One of the earliest methods of non ferrous metal casting into handicrafts and figurines is the Dhokra art. This artform is prevalent in parts of Madhya Pradesh, West Bengal, Odisha and Bihar. The name Dhokra was initially used to indicate a group of nomadic craftsmen, which is now applied to a variety of beautifully shaped and decorated brassware crafts.
With brass scrap used as the raw material, the Dhokras use a lost-wax process to cast hollow brass objects and images. The desired pattern or the replica of the figures are made with wax on a clay core. This was used to make everything from jewellery to vessels to images of gods, goddesses, animals and birds. The craftsmen made ceremonial and religious figures and kitchenware as well.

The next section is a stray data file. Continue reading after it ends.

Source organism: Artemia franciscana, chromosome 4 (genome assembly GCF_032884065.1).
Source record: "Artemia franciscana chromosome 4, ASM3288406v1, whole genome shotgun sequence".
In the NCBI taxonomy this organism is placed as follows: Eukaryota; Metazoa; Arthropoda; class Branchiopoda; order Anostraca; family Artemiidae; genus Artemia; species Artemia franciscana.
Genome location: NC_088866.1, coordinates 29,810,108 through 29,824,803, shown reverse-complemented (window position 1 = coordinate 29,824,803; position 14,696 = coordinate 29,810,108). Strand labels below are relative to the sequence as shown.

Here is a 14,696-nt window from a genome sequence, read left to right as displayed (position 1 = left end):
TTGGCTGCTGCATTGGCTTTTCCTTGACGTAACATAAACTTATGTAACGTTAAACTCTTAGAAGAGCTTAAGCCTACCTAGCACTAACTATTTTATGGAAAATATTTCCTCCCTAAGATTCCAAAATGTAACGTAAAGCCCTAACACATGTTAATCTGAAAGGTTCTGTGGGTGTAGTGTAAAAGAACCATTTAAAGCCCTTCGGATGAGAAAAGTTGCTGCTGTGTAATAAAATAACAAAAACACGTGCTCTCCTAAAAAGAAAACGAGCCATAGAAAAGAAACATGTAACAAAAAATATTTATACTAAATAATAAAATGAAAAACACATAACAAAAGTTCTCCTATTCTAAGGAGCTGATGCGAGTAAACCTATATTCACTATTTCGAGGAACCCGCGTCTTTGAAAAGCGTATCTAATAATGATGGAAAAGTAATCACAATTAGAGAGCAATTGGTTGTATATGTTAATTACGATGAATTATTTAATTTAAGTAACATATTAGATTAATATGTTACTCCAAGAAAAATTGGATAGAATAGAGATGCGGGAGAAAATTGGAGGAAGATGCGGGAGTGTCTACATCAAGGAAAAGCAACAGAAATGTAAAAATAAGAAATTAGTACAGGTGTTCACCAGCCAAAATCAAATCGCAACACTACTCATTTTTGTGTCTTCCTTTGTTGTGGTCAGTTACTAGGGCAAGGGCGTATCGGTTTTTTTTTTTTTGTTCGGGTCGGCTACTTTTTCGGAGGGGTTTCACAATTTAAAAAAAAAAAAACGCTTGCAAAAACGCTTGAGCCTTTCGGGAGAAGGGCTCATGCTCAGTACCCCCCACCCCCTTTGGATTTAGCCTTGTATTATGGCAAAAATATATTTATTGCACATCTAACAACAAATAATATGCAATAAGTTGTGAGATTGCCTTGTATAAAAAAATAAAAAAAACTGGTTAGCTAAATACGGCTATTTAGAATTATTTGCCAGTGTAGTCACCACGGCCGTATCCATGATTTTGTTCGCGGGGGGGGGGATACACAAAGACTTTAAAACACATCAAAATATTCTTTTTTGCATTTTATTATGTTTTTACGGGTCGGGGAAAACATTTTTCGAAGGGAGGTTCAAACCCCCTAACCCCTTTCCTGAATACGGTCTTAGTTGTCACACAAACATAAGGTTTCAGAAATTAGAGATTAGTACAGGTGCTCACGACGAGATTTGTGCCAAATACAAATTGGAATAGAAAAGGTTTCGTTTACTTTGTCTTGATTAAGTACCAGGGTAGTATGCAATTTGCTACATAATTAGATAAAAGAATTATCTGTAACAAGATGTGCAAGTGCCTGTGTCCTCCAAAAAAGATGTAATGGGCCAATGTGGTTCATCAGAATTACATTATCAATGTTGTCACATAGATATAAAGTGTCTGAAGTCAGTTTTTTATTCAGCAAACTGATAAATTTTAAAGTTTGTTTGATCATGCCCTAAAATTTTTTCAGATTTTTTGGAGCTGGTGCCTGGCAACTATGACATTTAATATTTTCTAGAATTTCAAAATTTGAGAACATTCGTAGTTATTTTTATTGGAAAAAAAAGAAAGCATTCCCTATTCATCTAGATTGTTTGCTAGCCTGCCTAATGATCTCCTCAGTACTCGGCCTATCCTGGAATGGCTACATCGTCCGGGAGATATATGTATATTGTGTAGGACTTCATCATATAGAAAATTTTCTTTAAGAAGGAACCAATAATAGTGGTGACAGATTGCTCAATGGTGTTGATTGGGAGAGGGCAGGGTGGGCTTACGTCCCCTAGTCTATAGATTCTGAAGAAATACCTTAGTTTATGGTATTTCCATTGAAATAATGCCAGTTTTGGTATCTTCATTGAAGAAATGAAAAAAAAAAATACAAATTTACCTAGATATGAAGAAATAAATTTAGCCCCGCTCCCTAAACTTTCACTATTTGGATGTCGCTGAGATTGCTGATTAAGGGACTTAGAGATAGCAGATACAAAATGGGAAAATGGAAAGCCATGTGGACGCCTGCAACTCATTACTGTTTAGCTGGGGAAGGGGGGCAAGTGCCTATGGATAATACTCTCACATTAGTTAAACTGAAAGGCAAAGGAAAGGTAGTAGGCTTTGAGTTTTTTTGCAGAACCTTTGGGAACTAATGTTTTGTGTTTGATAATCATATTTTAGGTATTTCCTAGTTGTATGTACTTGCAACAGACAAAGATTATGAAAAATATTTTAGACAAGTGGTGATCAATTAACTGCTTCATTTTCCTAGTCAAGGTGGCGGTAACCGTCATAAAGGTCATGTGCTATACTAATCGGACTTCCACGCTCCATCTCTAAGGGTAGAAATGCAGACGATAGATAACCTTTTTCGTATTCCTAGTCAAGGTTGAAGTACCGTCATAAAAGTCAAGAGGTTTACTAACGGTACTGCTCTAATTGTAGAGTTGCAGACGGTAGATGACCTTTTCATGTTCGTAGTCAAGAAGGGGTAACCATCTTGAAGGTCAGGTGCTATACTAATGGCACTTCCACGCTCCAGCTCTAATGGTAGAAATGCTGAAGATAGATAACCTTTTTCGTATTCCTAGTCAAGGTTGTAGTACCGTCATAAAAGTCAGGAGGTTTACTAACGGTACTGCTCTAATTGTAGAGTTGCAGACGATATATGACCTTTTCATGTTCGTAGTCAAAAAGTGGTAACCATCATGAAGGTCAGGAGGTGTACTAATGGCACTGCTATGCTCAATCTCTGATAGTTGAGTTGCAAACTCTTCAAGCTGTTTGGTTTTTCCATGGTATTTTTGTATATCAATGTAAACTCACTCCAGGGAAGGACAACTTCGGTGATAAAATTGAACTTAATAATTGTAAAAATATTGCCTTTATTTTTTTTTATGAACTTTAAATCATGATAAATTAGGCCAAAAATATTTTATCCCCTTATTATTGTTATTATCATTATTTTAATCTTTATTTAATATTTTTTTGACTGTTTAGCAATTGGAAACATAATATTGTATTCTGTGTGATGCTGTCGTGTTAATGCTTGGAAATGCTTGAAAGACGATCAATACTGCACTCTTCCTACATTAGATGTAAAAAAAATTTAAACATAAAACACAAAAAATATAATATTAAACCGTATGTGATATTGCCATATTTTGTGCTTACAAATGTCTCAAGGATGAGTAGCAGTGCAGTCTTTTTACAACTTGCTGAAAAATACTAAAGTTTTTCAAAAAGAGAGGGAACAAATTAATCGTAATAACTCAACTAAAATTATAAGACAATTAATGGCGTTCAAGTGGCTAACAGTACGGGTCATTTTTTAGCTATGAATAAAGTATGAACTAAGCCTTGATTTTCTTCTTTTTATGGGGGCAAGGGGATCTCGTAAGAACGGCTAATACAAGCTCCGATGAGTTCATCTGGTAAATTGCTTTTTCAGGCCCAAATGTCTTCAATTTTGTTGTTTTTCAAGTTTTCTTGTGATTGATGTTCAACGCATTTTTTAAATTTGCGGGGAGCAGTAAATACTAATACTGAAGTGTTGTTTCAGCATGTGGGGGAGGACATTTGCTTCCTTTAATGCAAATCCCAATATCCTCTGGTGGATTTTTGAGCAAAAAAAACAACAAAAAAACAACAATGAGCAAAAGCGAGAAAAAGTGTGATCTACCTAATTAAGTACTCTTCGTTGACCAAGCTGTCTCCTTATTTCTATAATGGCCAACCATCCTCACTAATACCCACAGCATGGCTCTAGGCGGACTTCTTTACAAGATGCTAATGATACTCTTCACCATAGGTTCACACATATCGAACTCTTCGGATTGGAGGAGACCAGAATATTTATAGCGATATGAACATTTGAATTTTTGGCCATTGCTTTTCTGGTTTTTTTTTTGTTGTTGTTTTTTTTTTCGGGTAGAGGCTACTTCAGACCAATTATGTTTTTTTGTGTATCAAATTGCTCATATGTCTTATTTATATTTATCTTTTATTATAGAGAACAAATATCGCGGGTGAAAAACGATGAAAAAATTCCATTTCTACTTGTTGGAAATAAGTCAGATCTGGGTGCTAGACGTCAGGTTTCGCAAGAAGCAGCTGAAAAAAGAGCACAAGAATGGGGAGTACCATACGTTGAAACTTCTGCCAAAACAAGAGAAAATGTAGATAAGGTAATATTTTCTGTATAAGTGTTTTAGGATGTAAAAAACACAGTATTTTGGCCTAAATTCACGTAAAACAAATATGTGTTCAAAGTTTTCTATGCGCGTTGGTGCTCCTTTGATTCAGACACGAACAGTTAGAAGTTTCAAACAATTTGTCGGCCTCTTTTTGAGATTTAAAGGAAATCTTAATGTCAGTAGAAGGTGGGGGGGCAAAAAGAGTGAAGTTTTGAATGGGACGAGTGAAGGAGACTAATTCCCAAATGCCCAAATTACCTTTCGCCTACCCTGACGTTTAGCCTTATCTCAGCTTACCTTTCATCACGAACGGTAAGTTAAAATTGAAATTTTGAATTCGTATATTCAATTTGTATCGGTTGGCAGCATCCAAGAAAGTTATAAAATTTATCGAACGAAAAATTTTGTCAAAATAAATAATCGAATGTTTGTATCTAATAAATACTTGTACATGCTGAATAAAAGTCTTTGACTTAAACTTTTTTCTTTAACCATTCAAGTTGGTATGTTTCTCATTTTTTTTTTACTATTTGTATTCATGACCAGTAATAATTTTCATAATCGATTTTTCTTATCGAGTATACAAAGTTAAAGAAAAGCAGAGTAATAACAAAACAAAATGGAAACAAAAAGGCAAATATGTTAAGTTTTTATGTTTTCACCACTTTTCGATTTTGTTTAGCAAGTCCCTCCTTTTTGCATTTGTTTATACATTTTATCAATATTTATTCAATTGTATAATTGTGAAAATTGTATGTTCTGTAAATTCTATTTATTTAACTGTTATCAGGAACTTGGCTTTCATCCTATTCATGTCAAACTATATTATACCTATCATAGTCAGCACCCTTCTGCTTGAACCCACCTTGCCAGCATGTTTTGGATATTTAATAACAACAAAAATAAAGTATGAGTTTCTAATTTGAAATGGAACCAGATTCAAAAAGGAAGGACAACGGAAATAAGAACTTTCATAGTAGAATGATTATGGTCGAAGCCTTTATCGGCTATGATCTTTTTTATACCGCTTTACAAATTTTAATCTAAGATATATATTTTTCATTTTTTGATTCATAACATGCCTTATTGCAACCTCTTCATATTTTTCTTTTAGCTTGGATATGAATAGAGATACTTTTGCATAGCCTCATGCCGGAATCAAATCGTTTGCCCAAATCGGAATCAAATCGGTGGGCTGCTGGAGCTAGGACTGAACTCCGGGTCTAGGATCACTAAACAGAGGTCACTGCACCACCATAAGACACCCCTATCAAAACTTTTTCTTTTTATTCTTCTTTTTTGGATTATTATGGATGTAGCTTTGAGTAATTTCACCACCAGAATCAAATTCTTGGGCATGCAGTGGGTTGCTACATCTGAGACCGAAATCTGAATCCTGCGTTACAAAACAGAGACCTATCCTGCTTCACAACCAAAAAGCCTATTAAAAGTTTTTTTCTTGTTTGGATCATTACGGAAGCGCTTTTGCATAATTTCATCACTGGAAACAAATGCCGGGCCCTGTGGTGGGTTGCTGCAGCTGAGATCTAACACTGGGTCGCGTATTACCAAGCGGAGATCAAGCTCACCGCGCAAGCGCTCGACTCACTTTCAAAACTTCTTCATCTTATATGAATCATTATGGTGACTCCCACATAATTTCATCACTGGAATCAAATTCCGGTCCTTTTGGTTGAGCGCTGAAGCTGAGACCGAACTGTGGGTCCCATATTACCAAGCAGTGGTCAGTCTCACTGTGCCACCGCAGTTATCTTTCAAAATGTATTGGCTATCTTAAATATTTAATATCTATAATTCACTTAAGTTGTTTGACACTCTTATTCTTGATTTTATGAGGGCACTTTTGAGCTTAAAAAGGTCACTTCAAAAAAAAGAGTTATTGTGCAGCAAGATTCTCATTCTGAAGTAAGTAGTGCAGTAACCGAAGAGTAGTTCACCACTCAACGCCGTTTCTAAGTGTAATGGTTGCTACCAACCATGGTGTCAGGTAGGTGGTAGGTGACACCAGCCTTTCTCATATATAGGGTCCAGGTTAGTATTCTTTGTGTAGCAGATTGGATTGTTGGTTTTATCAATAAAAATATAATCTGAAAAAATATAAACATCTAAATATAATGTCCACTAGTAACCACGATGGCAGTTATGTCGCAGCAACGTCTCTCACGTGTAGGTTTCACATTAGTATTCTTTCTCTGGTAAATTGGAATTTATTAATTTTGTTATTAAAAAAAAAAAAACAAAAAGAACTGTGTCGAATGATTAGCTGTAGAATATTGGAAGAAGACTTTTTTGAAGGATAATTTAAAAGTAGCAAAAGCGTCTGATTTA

One of the best relics of the Dhokra artwork is the ‘Dancing-girl from Mohenjo-Daro civilisation which is almost about 40,000 years old but is best lost wax artefacts.
Who are Dhokras?
The term Dhokra is coined after the Dhokra Damar tribe of West Bengal who are the original metal smiths making these handicrafts. This tribe is mainly based out of the states of Jharkhand, West Bengal and parts of Odisha.
The method used to create these one of a kind handicrafts with wax is the hollow casting which is also the traditional method using the clay core. The lost wax hollow casting process consists of developing a clay core which is in the shape of the final cast figure or image. The clay core is then covered with wax and finally shaped and finer details and decorations are made on to them. After the cooking process the molten metal i.e.brass scrap is poured over the wax figure giving it the final look and shape. After this detailed and timely process the products are polished and given final touches by the artisans.